Information and stories on Millennium Development Goals

Health in AfricaOn August 26, the World Bank and the Global Fund to Fight AIDs, TB and Malaria (Global Fund) committed to investing $24 billion to accelerate universal health coverage in Africa. The funding aims to achieve universal health coverage in Africa (UHC) by 2030 as part of the Sustainable Development Goals (SDGs).

The announcement of funding was made at the sixth annual Tokyo International Conference for African Development (TICAD-VI). The investment will fund UHC in Africa: A Framework for Action, a plan launched by the World Bank, World Health Organization (WHO), the government of Japan, Japan International Cooperation Agency, Global Fund and the African Development Bank. The framework targets specific areas that will greatly contribute to the achievement of UHC in Africa including financing, service delivery, targeting vulnerable populations, mobilizing critical sectors and political leadership.

Over the next five years, the World Bank plans to contribute $15 billion under the Global Financing Facility, Power of Nutrition, early childhood development, pandemic preparedness, targeting the poor, crisis preparedness and response and leveraging the private sector. The Global Fund has committed an additional $9 billion in funding between 2017 and 2019 to treat and prevent HIV, malaria and TB.

Emphasizing the importance of good health for economic productivity, the President of the World Bank Group, Jim Yong Kim, stated, “African countries can become more competitive in the global economy by making several strategic investments, including investing more in their people, their most prized resource.”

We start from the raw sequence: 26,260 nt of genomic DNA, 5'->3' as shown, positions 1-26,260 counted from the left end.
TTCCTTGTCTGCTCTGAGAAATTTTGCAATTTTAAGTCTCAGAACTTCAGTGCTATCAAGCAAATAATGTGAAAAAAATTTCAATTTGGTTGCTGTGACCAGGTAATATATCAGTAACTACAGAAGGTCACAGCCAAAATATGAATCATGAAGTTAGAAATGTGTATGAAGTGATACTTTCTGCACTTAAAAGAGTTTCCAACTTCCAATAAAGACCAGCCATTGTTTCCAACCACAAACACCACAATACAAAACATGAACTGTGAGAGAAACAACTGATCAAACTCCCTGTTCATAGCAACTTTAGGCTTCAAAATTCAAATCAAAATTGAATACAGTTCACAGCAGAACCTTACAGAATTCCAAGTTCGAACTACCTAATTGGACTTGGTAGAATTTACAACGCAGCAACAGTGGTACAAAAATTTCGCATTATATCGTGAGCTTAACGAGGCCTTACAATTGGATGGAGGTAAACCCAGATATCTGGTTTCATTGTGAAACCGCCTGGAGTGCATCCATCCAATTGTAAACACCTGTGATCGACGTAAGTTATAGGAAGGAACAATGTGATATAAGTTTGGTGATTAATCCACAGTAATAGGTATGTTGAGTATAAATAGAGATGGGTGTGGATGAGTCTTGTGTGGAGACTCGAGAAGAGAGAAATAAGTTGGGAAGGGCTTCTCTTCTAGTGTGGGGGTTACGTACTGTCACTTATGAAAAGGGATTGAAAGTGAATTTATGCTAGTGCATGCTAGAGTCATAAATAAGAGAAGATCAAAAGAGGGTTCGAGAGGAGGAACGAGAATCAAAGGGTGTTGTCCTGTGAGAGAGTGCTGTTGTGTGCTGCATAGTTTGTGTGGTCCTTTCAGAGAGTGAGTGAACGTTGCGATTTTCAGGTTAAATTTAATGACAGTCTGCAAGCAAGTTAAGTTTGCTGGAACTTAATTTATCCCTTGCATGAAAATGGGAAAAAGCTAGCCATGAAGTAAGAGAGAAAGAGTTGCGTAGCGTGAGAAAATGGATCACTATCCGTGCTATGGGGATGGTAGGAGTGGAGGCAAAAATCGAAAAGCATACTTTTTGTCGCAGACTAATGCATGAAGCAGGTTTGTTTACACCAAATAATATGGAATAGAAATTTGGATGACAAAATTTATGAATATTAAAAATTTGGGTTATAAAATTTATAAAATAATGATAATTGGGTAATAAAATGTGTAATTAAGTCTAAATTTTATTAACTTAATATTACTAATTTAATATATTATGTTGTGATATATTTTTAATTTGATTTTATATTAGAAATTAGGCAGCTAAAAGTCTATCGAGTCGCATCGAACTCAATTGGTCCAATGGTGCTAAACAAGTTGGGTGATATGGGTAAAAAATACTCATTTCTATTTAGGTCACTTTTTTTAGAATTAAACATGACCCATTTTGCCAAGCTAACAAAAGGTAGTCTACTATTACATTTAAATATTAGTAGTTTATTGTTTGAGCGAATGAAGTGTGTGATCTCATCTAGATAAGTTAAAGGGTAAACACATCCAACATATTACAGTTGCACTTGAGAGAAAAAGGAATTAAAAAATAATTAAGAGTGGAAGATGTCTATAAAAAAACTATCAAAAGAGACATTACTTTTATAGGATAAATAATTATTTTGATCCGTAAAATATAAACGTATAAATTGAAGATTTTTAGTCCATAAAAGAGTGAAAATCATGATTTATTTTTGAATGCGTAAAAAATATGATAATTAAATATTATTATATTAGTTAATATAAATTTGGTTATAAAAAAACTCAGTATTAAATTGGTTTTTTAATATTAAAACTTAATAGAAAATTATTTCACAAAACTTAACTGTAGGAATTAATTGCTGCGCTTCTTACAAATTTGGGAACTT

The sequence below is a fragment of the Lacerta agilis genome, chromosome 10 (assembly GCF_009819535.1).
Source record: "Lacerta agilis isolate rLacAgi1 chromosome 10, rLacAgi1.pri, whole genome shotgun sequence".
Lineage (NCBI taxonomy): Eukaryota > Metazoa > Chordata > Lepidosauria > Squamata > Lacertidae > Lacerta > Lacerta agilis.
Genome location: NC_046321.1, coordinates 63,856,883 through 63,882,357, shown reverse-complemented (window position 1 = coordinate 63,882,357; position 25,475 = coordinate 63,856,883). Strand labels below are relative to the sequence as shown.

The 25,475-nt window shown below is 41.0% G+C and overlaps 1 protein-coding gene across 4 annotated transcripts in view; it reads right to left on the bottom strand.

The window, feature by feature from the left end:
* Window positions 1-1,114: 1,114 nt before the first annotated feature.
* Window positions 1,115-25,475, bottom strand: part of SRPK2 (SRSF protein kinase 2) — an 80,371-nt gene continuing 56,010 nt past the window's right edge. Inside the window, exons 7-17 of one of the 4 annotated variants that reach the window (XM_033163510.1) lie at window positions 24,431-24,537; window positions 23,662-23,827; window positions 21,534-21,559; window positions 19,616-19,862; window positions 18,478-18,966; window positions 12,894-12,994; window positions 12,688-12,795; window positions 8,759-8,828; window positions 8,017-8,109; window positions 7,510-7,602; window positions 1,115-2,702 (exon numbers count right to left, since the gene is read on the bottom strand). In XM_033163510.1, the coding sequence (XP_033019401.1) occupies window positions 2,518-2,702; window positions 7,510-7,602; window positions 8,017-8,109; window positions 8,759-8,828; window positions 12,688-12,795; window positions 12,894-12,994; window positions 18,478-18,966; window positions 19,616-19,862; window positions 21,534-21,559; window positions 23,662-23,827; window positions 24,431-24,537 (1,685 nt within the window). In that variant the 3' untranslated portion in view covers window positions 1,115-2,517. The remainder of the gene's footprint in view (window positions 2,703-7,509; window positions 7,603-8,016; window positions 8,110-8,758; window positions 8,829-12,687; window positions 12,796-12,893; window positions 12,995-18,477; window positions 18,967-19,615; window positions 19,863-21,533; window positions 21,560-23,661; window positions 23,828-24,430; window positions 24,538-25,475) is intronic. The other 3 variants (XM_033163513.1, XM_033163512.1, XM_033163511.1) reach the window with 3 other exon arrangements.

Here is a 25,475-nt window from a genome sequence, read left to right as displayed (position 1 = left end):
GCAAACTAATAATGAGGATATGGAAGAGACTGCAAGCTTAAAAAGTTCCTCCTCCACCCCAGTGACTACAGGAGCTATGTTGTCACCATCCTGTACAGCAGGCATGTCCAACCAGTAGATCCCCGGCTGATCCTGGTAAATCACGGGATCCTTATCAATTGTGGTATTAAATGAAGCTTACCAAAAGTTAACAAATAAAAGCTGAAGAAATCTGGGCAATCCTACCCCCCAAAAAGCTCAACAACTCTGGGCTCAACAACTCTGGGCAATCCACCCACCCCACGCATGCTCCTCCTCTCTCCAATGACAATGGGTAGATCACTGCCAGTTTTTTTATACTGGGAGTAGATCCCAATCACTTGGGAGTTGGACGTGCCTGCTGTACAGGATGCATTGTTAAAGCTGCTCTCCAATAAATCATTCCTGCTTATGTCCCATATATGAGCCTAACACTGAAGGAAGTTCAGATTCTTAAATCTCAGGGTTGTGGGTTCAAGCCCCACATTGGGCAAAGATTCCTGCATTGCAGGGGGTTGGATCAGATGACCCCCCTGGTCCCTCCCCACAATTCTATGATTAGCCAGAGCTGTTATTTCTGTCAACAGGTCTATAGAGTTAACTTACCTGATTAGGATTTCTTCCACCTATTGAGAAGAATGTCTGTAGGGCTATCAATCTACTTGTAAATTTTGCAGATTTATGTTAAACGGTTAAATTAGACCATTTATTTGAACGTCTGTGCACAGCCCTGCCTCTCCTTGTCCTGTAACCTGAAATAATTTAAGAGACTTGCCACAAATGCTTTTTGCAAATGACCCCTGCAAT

Today, millions of impoverished people cannot afford proper health care and are further entrenched in poverty as a result. The provision of universal health care in Africa would create boundless opportunities for individuals to access health care and work towards prosperity.

Not only does ill-health have devastating effects on an individual basis, but it also drastically affects the economy. Poor health impedes impoverished populations from working and prevents children from attending school. Well-designed universal health care can help alleviate the burdens of poor health, including creating employment opportunities in the healthcare industry.

In 2012, the U.N. called on the international community to substantially increase its funding for health care in developing nations. Marking December 12 as ‘Universal Health Coverage Day’ and turning it into an international movement, the global community increasingly emphasizes the positive outcomes of UHC and the importance of new, innovative ways to reach the most impoverished populations.

Recognizing the importance of achieving UHC, African Heads of State, in conjunction with the World Bank and Global Fund, have vowed a commitment to the push for UHC across the continent. Through international funding, a strategic framework and both regional and global support, UHC in Africa could be an obtainable MDG by 2030.

Anna O’Toole

Photo: Flickr

Malaysia_Poverty
The Southeast Asian nation of Malaysia is not a desperately poor country. Poverty in Malaysia is fairly low — the percentage of citizens at or below the national poverty line was 0.6 percent in 2014. Life expectancy and the infant mortality rate are about the same as in the U.S. and the GDP is growing.